People with asthma usually find that even with their medication and inhalers, their symptoms still get in the way of daily life and activities. Fortunately, there are many ways you can prevent some of these symptoms and improve your quality of life. This article has several useful tips that can help you manage your asthma symptoms.
To make sure you’re getting the most out of your inhaler, hold your breath for 3-5 seconds each time you puff. This will give you time to inhale the medication deeply into your lungs so that it can take effect quickly. Once you have finished holding your breath be sure to exhale slowly.
Keep your body in good shape to help you keep your asthma in check. Do low-impact work outs such as gardening, walking or light housework to keep your body strong. The stronger your body is, the stronger your lungs will be. However, make sure not to push yourself to hard.
When one knows that they have asthma it is important that they always carry their inhaler with them wherever they are going or whatever they are doing. Having the inhaler close at hand will make all the difference in the world if one may start having an asthma attack.
Even if your asthma symptoms have not been acting up, it is important that you still see your doctor every 6 months. Sometimes, your doctor may want to run tests to check your breathing development. If things have gotten better, he may reduce your treatments or keep them the same.
Although it may seem trivial to most people, it is important that you live near your doctor or an emergency room if you have asthma. Living in a rural area can mean that paramedics cannot get to you in time to save your life if you have a severe asthma attack.
Try to reduce the amount of environmental allergens and pollutants, such as dust, pollens, pet hair, molds and fungi, and food particles. Keeping your house clean can make a huge difference for your asthma symptoms. Buying an air filter or purifier, or even cleaning out the filters in your AC system can also help.
If you have asthma, figure out what your triggers are. Indoor or outdoor allergens can trigger an asthma attack. If you know what your triggers are, you can remove them from your environment or take steps to avoid them. Educating yourself is the first step toward avoiding an asthma attack.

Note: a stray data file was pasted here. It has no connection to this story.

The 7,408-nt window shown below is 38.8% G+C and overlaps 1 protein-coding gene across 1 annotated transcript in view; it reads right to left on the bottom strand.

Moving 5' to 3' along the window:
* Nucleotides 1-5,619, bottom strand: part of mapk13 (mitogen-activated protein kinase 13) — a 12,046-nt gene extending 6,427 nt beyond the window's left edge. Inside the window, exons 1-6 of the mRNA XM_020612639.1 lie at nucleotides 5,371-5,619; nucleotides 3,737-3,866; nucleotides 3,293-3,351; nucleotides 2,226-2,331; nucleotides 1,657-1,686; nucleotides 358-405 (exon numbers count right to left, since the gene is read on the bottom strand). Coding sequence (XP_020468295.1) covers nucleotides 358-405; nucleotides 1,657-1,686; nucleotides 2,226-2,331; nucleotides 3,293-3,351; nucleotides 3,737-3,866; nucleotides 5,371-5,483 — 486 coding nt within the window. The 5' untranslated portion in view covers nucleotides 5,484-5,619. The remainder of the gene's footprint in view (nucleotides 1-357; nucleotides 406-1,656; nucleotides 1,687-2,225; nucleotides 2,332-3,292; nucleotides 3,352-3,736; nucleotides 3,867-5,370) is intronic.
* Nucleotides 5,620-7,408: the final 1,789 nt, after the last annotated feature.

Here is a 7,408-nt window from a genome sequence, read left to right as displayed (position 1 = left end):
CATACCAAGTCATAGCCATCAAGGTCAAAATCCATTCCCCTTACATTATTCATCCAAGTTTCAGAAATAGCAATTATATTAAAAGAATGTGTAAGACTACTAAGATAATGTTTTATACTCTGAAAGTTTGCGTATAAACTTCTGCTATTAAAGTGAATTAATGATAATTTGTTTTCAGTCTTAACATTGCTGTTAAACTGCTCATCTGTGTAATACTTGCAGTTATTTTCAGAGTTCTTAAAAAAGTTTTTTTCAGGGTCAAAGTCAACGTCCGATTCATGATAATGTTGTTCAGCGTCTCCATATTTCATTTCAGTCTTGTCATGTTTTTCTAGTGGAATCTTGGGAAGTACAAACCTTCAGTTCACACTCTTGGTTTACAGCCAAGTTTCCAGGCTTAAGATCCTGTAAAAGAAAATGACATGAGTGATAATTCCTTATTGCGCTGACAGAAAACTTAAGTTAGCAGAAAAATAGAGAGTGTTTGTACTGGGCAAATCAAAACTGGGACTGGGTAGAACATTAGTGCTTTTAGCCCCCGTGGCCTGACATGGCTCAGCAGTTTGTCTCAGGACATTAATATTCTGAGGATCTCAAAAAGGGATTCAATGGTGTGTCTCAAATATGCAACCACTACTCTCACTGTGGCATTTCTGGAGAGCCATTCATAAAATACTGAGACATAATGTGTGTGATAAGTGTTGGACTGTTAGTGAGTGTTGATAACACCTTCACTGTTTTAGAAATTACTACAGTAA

Be sure to have a current asthma action plan in place, aka: self-management plan, so that you will have a clear set of actions to take in case of an asthma emergency. Be sure that those around you are aware of this plan and will help you to carry it out.
Learn the triggers that cause your symptoms and understand why. Understanding what triggers asthma symptoms and why can help you avoid the symptoms or be prepared for an attack before it occurs. This way, you are able to manage your condition more efficiently and be more comfortable with your asthma.
Watch out for food additives, especially MSG (monosodium glutamate) and metabisulfite. These additives can cause a reaction in people with severe asthma. This food allergy often goes unnoticed because MSG can be a “hidden” additive, showing up under a variety of names. These include ingredients such as hydrolyzed protein, autolyzed yeast, and calcium caseinate.
While exercise can be difficult if you have asthma and risky if you exercise too much too fast, it is also very important for controlling your asthma. Exercise increases the strength and health of your lungs. This enables you to better withstand and regain control when you have an asthma attack. Therefore, try to get at least some exercise every day. Even minor exercise like going for a walk can be helpful.
Stop what you are doing when you feel that an asthma attack is coming. This is especially true when you are driving or operating heavy machinery. Explain to the people around you what is going on as they may become overly excited which in return can stress you out even more.
Medications that will help you control symptoms when you have an attack are oral corticosteroids and bronchodilators. Bronchodilators, usually referred to as “rescue medications”, are usually inhaled but also come in liquid, tablet, or they are injectable. These are the most popular forms of ‘rescue medications’ that you can get.
If you suffer from asthma, a great piece of advice is to always make sure that your inhalers stay warm. They need to stay warm in order to properly work for you. If you are in the middle of an attack, you do not want to have a cold aerosol spray.
Remove all carpets and heavy drapes from your home if possible, and vacuum frequently if not. Carpets and drapes can trap dust, which is a major trigger for asthma symptoms and attacks. These areas can even breed dust mites, which are generally even worse for people suffering from asthma.
If you have asthma troubles, make sure that you get a flu vaccination every year. Although this has no direct effect on your asthma, preventing the flu is in your best interests. Respiratory infections are more aggravating, more debilitating and harder to shake for asthma sufferers. Staying free of the flu can save you a lot of hassle.
If pollen irritates your asthma, simply avoid going out during the worst of the pollen season. Stay in and make sure your air conditioners have good, efficient filters installed. When you do go out, cover your mouth and nose with a pollen mask or a scarf or handkerchief to reduce the amount of pollen that enters your airways.
You should take asthma very seriously. If left uncontrolled, it can result in an asthma attack which could be fatal. You should try to take every step that you can to reduce the symptoms. Apply these simple tips to manage your asthma symptoms and stop it from restricting your quality of life.